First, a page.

British satellites are vulnerable to attack, former space chief warns
British satellites are ‘inherently vulnerable’ to attack, former space chief warns as he calls for legally-binding treaty on space weapons
- Sir Chris Deverell said the weaponisation of space was bad news for everyone
- Former head of UK Joint Forces Command said Russia is not alone in developing these weapons
- Moscow fired a missile-like weapon from its Cosmos 2543 satellite last week
UK satellites are ‘inherently vulnerable’ to attack, Britain’s former space chief warned last night.
Sir Chris Deverell called for a legally-binding multilateral treaty on space weapons.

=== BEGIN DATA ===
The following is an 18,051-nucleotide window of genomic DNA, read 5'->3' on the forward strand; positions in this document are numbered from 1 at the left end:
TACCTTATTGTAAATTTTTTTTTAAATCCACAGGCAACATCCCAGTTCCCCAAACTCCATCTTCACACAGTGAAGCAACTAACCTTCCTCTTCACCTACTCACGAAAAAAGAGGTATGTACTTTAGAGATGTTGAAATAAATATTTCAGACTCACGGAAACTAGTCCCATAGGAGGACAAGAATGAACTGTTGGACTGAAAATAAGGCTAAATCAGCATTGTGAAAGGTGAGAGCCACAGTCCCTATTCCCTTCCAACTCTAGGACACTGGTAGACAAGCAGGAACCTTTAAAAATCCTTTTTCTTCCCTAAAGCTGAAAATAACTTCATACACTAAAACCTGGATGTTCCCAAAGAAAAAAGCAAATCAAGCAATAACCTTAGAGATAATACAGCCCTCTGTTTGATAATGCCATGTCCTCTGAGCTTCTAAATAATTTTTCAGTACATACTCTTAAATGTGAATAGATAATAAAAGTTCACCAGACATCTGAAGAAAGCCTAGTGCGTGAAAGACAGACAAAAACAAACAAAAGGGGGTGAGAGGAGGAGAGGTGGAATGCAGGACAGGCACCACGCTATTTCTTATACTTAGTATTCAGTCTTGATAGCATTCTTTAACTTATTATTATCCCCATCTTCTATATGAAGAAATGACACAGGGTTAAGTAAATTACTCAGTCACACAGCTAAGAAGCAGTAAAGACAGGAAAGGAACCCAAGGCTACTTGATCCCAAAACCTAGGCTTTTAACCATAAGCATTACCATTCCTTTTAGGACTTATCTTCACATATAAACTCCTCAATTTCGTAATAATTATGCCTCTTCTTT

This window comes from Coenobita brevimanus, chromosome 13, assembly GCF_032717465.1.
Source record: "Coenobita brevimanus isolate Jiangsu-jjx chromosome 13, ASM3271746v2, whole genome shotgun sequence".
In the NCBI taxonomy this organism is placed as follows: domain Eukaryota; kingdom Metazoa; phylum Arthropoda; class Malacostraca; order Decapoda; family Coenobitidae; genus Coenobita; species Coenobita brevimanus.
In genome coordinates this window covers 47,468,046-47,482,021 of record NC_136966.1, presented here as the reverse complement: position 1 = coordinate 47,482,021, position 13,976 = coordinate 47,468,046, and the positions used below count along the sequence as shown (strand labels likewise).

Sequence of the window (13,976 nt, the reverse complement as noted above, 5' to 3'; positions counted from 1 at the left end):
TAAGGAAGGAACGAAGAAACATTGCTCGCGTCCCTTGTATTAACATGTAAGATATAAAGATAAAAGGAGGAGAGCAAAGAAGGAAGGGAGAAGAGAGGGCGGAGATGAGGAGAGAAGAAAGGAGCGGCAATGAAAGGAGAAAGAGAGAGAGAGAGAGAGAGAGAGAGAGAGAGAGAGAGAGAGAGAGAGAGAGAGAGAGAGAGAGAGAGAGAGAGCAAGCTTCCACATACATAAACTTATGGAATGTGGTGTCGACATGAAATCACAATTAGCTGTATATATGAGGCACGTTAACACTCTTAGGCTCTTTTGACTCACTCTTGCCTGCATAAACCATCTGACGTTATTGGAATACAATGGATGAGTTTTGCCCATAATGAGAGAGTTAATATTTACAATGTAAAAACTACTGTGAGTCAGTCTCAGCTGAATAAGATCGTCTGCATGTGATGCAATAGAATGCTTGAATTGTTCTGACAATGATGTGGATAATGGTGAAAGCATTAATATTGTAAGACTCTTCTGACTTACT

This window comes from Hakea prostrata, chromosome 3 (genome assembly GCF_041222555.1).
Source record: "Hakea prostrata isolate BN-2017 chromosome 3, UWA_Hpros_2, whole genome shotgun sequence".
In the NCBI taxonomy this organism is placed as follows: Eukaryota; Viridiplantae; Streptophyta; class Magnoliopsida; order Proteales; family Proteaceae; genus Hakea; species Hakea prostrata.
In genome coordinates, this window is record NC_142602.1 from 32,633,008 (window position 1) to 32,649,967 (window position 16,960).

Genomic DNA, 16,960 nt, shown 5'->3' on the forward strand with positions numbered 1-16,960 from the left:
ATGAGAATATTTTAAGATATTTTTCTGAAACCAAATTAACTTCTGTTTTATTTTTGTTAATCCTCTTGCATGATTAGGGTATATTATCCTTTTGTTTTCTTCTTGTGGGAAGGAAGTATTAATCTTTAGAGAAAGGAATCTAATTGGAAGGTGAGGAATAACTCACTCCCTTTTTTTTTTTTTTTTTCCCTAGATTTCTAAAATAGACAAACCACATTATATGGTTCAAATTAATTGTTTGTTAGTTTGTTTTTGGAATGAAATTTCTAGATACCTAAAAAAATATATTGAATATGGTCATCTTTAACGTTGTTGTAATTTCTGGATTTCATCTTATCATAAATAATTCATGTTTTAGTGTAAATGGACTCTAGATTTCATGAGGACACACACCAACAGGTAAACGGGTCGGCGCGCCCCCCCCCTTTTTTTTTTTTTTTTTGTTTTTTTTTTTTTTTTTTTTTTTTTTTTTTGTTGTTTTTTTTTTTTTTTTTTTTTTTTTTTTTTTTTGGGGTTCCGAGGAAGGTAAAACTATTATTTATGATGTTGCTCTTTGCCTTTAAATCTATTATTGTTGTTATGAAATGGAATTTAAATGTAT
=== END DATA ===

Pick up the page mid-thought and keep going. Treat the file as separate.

His comments came after Britain and America criticised Russia for launching a missile-like projectile from one of its satellites.
Speaking about the launch, General Deverell, who was head of UK Joint Forces Command until last year, said: ‘Space is a global common good, vital to mankind’s future.
Sir Chris Deverell (pictured) called for a legally-binding multilateral treaty on space weapons
‘The weaponisation of space is bad news for everyone except arms manufacturers.
‘Russia is not alone in developing this kind of capability: any nation with a space launch capability and a satellite industry could do likewise.
‘Large objects at fixed positions in space are inherently vulnerable to attack.
‘The UK should unilaterally commit to non-interference with space-based systems and seek a legally-binding multilateral treaty.’
Moscow fired the weapon from its Cosmos 2543 satellite last week.
Yesterday it dismissed the idea that it tested a weapon in space and said Washington was planning to deploy weapons in orbit.
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